Is asking for help easy for you? If you are anything like me, you may find it difficult at times – especially when it feels like a big or vulnerable request. Many of us are so incredibly strong and independent that asking for help does not even occur to us. Or we assume we are burdening someone. Or fears of rejection surface so we play it safe and come up with all kinds of reasons not to ask.

In gearing up for the launch of my last book Expectation Hangover, I have noticed my own stories around making requests of others surfacing. But in order to get the message of overcoming disappointment out into the world, I cannot do it alone.

I have reframed how I perceive asking for help and it has made a world of difference, which I share about in today’s vlog.


Today I have three tips to get you out of your stories that keep you in patterns of not making empowering requests (read below or watch here).

1. Stop making it about you. When you are making a big request of someone, focus on your “for the sake of.” For example, as I am asking people to support my book launch, I am approaching it from being a commitment to easing suffering on the planet. The request is not about personal favors for me, it is about enrolling people in my mission. My fear of rejection is totally trumped by the passion and enthusiasm I have for my “for the sake of.”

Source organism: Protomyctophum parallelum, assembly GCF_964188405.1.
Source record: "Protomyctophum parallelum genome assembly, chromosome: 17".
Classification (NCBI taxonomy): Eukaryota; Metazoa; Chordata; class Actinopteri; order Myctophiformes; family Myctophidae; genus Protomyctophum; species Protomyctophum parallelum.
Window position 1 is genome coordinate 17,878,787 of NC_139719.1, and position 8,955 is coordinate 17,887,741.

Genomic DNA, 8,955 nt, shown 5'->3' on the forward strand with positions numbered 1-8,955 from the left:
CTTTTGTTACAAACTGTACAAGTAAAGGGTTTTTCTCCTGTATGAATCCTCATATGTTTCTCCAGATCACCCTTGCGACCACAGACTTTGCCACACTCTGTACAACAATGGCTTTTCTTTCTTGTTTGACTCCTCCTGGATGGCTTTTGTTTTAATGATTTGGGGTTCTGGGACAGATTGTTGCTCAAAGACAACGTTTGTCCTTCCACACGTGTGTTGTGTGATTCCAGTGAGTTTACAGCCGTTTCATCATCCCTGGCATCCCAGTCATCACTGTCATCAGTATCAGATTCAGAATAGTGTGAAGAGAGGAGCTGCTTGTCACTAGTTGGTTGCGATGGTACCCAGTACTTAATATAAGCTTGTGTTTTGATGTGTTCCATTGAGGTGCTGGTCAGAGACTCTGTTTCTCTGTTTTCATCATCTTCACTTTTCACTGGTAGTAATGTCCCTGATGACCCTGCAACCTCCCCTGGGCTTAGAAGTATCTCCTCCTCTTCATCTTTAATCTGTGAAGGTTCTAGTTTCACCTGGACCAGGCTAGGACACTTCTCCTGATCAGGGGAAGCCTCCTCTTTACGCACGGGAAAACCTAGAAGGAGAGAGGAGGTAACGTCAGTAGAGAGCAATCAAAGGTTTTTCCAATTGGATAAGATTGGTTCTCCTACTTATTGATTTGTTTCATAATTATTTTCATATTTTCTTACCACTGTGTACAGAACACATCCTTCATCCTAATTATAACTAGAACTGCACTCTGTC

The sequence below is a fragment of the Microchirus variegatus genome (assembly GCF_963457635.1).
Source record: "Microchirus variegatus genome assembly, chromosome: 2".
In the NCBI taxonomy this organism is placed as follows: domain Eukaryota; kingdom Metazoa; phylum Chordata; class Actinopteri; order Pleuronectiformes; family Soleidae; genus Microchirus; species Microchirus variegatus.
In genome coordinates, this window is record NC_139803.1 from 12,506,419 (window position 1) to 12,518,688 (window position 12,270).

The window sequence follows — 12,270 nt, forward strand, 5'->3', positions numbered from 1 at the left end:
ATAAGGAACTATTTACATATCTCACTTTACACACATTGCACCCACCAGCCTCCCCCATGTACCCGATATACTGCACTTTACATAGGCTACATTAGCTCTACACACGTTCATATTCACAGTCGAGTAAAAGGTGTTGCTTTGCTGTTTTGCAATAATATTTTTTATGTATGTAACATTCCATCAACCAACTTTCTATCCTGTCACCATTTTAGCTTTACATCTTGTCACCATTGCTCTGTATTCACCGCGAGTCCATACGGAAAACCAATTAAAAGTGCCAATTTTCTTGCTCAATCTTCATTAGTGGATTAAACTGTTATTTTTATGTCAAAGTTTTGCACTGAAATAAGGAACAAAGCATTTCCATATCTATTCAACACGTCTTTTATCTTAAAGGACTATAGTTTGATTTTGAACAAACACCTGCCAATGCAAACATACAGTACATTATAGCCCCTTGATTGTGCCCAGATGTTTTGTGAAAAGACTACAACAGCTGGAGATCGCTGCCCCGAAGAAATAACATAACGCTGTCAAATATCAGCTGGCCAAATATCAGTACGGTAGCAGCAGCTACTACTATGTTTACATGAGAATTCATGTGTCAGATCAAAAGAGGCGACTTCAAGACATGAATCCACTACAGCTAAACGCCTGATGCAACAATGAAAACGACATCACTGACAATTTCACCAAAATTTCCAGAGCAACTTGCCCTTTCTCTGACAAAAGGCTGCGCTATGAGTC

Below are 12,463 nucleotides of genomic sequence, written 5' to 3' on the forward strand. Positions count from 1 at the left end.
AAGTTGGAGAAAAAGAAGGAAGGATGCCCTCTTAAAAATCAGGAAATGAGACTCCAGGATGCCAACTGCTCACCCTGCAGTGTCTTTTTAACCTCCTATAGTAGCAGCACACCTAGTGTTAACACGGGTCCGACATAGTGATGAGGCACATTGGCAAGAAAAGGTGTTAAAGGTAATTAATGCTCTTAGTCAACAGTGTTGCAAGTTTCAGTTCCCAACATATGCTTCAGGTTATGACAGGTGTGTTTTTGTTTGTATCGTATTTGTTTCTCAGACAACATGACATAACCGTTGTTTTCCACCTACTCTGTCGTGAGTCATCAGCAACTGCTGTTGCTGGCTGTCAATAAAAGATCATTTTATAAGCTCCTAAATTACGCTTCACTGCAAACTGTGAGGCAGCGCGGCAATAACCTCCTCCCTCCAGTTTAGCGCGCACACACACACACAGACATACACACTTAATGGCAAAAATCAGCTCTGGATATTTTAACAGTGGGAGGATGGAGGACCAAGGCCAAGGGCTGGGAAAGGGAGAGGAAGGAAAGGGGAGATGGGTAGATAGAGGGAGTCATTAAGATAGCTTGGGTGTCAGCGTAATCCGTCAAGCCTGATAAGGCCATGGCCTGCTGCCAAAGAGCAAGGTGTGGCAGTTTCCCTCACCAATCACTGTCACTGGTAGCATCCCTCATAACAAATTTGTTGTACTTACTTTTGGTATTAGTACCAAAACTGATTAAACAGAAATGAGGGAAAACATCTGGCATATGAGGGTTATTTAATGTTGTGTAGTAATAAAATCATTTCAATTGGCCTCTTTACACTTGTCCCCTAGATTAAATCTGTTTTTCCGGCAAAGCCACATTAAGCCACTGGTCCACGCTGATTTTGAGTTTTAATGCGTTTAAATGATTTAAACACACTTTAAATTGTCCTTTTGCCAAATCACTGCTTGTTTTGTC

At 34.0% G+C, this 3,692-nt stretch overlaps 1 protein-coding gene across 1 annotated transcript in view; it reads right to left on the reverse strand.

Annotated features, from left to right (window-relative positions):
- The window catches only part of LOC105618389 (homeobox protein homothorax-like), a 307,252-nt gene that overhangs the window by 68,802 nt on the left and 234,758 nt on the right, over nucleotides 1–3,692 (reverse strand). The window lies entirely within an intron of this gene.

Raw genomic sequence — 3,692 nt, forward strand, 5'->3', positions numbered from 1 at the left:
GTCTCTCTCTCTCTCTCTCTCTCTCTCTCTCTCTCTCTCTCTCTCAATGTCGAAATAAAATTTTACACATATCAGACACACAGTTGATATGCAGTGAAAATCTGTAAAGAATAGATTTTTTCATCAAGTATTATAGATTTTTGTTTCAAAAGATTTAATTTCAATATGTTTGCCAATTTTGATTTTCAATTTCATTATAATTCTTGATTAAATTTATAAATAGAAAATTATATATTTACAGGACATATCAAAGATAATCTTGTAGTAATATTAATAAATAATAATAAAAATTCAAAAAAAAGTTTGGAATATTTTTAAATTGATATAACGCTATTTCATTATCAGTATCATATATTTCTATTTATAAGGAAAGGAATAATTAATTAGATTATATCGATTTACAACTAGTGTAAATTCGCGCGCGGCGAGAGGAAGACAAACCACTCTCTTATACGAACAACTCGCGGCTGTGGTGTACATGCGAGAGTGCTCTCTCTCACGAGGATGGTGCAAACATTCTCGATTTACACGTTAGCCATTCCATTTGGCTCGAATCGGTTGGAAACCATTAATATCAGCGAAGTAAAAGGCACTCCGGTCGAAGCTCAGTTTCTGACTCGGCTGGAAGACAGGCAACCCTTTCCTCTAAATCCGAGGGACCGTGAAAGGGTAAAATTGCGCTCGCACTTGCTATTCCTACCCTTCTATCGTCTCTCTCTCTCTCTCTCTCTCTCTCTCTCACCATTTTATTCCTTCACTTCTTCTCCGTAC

I encourage you to shift your orientation from needy “me” based requests that put you at risk for taking it personally, to making powerful asks out of a commitment to something bigger. As one of my coaches Steve Chandler says, “Needy is creepy.”

2. Call out your fear. Making requests about something you need on a more personal and/or emotional level can feel especially scary. I have found it incredibly helpful to be upfront and honest about the fear that arises when I am making a vulnerable request. Simply by saying, “I am really nervous about asking you this,” it immediately disarms the protective mechanisms that often arise.

The next time you make a request of someone when it feels like the emotional stakes are high, begin with sharing what feelings are present for you. Vulnerability will ease your nerves as well as create a more intimate space for the other person to receive your request with an open heart and mind.

3. Remember people like to be asked for help. It is rather amusing how tripped up we get about asking for help when the truth is we all really love helping each other. I suspect that there are MANY people in your life who want to help you, but do not know how because you project the image of having it all together. There are people in your life that would gladly offer their assistance and are just waiting for you to ask.

We live in an interdependent world. We are here to support each other. We cannot get our messages out alone. We do not have to do it all on our own – it’s exhausting and deprives others of the gift of giving to us.

Just because we can do things on our own doesn’t mean we should. @christinhassler
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Head on over to the blog and tell me what you are committed to asking for help with. And ask me for help. I’m here to support you!



Christine Hassler has broken down the complex and overwhelming experience of recovering from disappointment into a step-by-step treatment plan in her new book Expectation Hangover. This book reveals the formula for how to process disappointment on the emotional, mental, physical, and spiritual levels to immediately ease suffering. Instead of wallowing in regret, self-recrimination, or anger, we can see these experiences as catalysts for profound transformation and doorways that open to possibility. You can find more info on her website, and follow her on Twitter and FB.

Image courtesy of vtdainfo.